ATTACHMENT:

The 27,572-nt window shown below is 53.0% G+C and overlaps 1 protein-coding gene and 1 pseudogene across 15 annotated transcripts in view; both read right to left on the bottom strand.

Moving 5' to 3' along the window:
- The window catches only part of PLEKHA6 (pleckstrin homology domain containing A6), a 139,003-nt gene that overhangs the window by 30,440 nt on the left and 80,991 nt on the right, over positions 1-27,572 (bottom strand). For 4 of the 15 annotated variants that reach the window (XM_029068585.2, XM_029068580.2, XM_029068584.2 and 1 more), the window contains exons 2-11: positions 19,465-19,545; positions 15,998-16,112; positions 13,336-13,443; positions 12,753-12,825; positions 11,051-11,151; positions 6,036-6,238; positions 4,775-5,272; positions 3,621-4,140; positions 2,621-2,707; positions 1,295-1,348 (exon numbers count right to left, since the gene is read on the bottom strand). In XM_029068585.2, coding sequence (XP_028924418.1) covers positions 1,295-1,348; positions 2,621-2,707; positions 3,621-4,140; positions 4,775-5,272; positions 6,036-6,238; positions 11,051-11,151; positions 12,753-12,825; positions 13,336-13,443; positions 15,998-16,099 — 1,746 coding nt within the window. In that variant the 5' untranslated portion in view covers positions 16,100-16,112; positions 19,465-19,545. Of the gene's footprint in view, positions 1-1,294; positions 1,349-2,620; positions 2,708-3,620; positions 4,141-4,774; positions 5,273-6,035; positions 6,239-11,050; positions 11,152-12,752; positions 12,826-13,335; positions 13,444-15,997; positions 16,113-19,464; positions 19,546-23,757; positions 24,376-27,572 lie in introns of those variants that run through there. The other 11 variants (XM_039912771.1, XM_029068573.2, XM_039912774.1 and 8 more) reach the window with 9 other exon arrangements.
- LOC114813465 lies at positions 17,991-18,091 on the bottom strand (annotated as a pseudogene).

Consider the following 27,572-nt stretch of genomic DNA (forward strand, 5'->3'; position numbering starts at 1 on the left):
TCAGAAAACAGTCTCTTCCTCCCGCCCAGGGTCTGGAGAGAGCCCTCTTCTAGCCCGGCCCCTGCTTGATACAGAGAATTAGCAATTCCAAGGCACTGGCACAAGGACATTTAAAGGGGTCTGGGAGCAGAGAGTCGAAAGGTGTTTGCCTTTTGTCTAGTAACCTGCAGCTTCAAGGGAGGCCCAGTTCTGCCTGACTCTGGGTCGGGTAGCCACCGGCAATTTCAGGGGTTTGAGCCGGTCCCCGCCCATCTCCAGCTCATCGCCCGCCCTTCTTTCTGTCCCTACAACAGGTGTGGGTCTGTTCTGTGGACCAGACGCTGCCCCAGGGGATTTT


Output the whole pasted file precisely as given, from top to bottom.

The 27,572-nt window shown below is 53.0% G+C and overlaps 1 protein-coding gene and 1 pseudogene across 15 annotated transcripts in view; both read right to left on the bottom strand.

Moving 5' to 3' along the window:
- The window catches only part of PLEKHA6 (pleckstrin homology domain containing A6), a 139,003-nt gene that overhangs the window by 30,440 nt on the left and 80,991 nt on the right, over positions 1-27,572 (bottom strand). For 4 of the 15 annotated variants that reach the window (XM_029068585.2, XM_029068580.2, XM_029068584.2 and 1 more), the window contains exons 2-11: positions 19,465-19,545; positions 15,998-16,112; positions 13,336-13,443; positions 12,753-12,825; positions 11,051-11,151; positions 6,036-6,238; positions 4,775-5,272; positions 3,621-4,140; positions 2,621-2,707; positions 1,295-1,348 (exon numbers count right to left, since the gene is read on the bottom strand). In XM_029068585.2, coding sequence (XP_028924418.1) covers positions 1,295-1,348; positions 2,621-2,707; positions 3,621-4,140; positions 4,775-5,272; positions 6,036-6,238; positions 11,051-11,151; positions 12,753-12,825; positions 13,336-13,443; positions 15,998-16,099 — 1,746 coding nt within the window. In that variant the 5' untranslated portion in view covers positions 16,100-16,112; positions 19,465-19,545. Of the gene's footprint in view, positions 1-1,294; positions 1,349-2,620; positions 2,708-3,620; positions 4,141-4,774; positions 5,273-6,035; positions 6,239-11,050; positions 11,152-12,752; positions 12,826-13,335; positions 13,444-15,997; positions 16,113-19,464; positions 19,546-23,757; positions 24,376-27,572 lie in introns of those variants that run through there. The other 11 variants (XM_039912771.1, XM_029068573.2, XM_039912774.1 and 8 more) reach the window with 9 other exon arrangements.
- LOC114813465 lies at positions 17,991-18,091 on the bottom strand (annotated as a pseudogene).

Consider the following 27,572-nt stretch of genomic DNA (forward strand, 5'->3'; position numbering starts at 1 on the left):
TCAGAAAACAGTCTCTTCCTCCCGCCCAGGGTCTGGAGAGAGCCCTCTTCTAGCCCGGCCCCTGCTTGATACAGAGAATTAGCAATTCCAAGGCACTGGCACAAGGACATTTAAAGGGGTCTGGGAGCAGAGAGTCGAAAGGTGTTTGCCTTTTGTCTAGTAACCTGCAGCTTCAAGGGAGGCCCAGTTCTGCCTGACTCTGGGTCGGGTAGCCACCGGCAATTTCAGGGGTTTGAGCCGGTCCCCGCCCATCTCCAGCTCATCGCCCGCCCTTCTTTCTGTCCCTACAACAGGTGTGGGTCTGTTCTGTGGACCAGACGCTGCCCCAGGGGATTTT